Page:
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I have read this question:

So the average spacing is somewhere in the range of 10 - 100 times the size of the biggest galaxies. The peas I had for lunch today were (at a guess - I didn't measure them!) 5mm in diameter so the interpea spacing would be 5 - 50cm, or between 8 and 8,000 per cubic metre. However there is a take home message i.e. galaxies are much, much, much closer relative to their size than stars are.

Now this is a very nice description, but there is no explanation as to why this should be so. As far as I understand, both structures (galaxies of stars and clusters and superclusters of galaxies themselves) are governed by the same gravitational laws of our universe.

Naively I would think it should be the other way around, dark energy should make things fly apart faster if they are farther apart, and it should have been doing so for billions of years. Galaxies, and especially the intergalactic voids should (as fas as I understand) cause them (the galaxies) to be separated by far bigger relative distances (please note we are talking about distances relative to the objects' size) then the stars are separated inside them.

There are two things to consider:

  1. galaxies are giant objects relative to the size of a star, that is understandable

  2. but gravity holds stars inside galaxies closer, and has been doing so for billions of years, whilst dark energy has been making galaxies themselves fly apart for billions of years, at an accelerated rate

Though I cannot find any kind of explanation as to why this should be the way it is, that is, why are galaxies (relative to their size) much closer spaced the the stars inside them?

Question:

  1. Why are galaxies much closer spaced (relative to their size) than stars?
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    $\begingroup$ Galaxies are much less dense than stars are. They are much larger, relative to their mass, than stars are. $\endgroup$
    – Al Nejati
    Dec 29, 2021 at 23:14
  • $\begingroup$ dark energy has been making galaxies themselves fly apart for billions of years” - This is not true, but a common misconception. The space expansion is not caused by the dark energy. Galaxies would be flying apart for billions of years even if the dark energy did not exist. $\endgroup$
    – safesphere
    Jan 1, 2022 at 16:50
  • $\begingroup$ @safesphere can you please elaborate on this? Is dark energy just making them fly apart faster or what is causing them to fly apart? $\endgroup$ Jan 1, 2022 at 16:57
  • $\begingroup$ @ÁrpádSzendrei Yes, in the standard cosmology, the dark energy is responsible only for the acceleration, but not for the fact of expansion. This cosmology has no explanation for why space expands. $\endgroup$
    – safesphere
    Jan 1, 2022 at 17:10

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I think the answer is not in the spacing, it is in their relative sizes and their constituents. Galaxies and (proto)stars begin their lives with very similar separations compared with their sizes, but protostars become much smaller, while galaxies remain roughly the same size.

A typical stellar density in the galactic disc is 0.1 pc$^{-3}$, so an average spacing between stars is the inverse cube root of this, $\sim 2$ pc, or $\sim 10^8$ solar radii. The distance from the Milky Way to Andromeda is $\sim 7\times 10^5$ pc, which is only $10-100$ times the "radius" of either of them (depending on exactly how you define the radius).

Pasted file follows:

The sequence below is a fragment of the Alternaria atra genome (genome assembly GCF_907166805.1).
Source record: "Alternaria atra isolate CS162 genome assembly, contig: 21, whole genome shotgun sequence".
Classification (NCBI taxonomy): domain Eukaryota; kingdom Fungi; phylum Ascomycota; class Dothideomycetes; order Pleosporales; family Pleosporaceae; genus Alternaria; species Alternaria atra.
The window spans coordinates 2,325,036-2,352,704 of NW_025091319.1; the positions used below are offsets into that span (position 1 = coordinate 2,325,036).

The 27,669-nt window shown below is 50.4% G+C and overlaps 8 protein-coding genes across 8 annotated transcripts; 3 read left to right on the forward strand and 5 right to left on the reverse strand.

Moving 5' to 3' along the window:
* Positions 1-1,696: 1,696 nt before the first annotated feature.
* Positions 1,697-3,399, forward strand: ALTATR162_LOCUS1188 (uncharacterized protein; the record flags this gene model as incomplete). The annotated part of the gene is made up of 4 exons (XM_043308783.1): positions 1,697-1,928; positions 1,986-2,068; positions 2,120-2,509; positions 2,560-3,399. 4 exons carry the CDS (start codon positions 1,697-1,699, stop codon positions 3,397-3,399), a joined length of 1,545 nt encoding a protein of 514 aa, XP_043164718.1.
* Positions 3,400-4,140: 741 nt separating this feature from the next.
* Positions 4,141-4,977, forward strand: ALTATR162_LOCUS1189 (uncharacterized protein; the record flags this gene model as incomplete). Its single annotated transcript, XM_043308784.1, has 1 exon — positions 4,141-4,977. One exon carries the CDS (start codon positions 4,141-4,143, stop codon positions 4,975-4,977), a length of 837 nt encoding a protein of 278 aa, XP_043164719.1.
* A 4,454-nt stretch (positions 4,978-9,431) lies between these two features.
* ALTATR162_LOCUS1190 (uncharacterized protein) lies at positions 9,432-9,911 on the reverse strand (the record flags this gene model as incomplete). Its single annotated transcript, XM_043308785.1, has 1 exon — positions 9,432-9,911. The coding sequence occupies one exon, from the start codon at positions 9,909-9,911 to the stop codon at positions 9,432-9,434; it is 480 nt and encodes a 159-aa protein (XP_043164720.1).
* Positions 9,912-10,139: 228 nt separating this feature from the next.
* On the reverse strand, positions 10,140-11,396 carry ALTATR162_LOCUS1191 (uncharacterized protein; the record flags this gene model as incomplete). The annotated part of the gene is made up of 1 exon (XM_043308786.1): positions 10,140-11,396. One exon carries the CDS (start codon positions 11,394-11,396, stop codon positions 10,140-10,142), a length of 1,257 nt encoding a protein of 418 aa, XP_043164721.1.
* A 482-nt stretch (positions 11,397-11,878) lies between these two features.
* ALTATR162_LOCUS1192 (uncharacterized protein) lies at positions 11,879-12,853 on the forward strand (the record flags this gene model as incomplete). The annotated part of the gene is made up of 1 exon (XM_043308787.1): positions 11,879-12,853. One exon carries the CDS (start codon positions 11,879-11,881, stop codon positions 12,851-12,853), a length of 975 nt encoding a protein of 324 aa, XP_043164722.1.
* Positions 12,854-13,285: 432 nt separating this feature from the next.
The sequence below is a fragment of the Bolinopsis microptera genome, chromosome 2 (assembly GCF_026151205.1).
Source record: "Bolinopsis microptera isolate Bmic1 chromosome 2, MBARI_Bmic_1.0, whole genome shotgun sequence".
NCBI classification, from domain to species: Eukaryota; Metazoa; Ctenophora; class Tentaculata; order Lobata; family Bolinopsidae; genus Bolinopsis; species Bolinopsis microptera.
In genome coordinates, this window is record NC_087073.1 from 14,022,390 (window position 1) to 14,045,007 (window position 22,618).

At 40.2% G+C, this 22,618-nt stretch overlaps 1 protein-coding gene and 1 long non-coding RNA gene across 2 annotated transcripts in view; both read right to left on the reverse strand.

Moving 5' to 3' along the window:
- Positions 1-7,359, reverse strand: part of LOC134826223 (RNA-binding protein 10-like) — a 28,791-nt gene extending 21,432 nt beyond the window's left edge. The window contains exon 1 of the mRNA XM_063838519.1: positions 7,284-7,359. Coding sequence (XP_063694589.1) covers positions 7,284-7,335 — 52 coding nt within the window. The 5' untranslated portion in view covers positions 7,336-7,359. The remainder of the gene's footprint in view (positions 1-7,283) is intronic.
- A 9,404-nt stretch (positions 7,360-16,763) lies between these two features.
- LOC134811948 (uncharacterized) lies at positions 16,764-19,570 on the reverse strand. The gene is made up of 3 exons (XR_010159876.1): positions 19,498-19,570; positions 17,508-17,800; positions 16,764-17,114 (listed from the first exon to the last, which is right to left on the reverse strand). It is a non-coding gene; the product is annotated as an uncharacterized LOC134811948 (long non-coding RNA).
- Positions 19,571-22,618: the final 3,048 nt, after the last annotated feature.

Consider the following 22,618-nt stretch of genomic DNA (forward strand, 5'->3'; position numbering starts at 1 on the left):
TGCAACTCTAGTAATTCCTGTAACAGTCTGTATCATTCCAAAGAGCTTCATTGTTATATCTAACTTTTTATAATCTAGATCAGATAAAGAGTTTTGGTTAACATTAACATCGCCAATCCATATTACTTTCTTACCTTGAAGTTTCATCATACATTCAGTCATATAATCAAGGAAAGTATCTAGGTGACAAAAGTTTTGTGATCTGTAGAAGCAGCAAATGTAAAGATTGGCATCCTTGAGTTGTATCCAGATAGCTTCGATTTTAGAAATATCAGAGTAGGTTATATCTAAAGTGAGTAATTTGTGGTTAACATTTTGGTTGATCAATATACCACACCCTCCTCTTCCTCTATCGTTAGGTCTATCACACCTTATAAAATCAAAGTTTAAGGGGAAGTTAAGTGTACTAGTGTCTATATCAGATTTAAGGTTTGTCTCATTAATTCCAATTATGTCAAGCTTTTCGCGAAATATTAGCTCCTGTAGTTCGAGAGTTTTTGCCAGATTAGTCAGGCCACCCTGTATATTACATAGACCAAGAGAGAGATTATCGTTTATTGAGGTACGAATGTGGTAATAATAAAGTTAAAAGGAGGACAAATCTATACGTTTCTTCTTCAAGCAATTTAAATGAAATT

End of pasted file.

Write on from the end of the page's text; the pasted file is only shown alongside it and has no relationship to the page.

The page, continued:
However, stars begin their lives as protostellar clouds that are much larger than the final stars they produce. Protostellar "cores" are measured to have sizes of 0.01-0.1 pc, with an average size of 0.04 pc (Zhang et al. (2018). Thus at this early stage in their lives, the separation of stars relative to their sizes is quite similar to that of galaxies.

The reason for the subsequent difference is how those systems evolve. The protostar is made up of atoms and molecules that are able to interact and radiate away their internal kinetic energy. This removes internal pressure support, allowing the core to collapse. Ultimately, this collapse is only halted (or perhaps we should say paused) by the onset of nuclear reactions, and it is this that sets the size scale of a star and thus the relative separation of stars in terms of their radii.

Galaxies are made up of stars but also dark matter, the latter dominating in most cases. Stars are essentially point-like, collisionless particles in a galaxy, so neither they or the dark matter are capable of radiating away the galaxy's internal kinetic energy. Thus once galaxies have become relatively gas-poor, by forming lots of stars then they become incapable of getting smaller; further collapse is prevented by their internal kinetic energy, which cannot be dissipated.

Thus whilst stars become orders of magnitude smaller than when they begin to form, galaxies stay at more-or-less the same size.

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  • $\begingroup$ Another way of putting it is that stars can radiate away kinetic energy in the electromagnetic field, while galaxies can only do it in the gravitational field (and by ejecting stars, which is the dominent process over long timescales). $\endgroup$ May 1, 2022 at 9:47
  • $\begingroup$ Thank you so much! "Stars are essentially point-like, non-interacting particles in a galaxy", can you please tell me, you mean electromagnetically non-interacting correct (because they only interact gravitationally)? $\endgroup$ May 1, 2022 at 15:26
  • $\begingroup$ @ÁrpádSzendrei Perhaps "collisionless" is a better word. Yes of course there are gravitational interactions, but since gravity is conservative, this doesn't dissipate kinetic energy easily. $\endgroup$
    – ProfRob
    May 1, 2022 at 15:32

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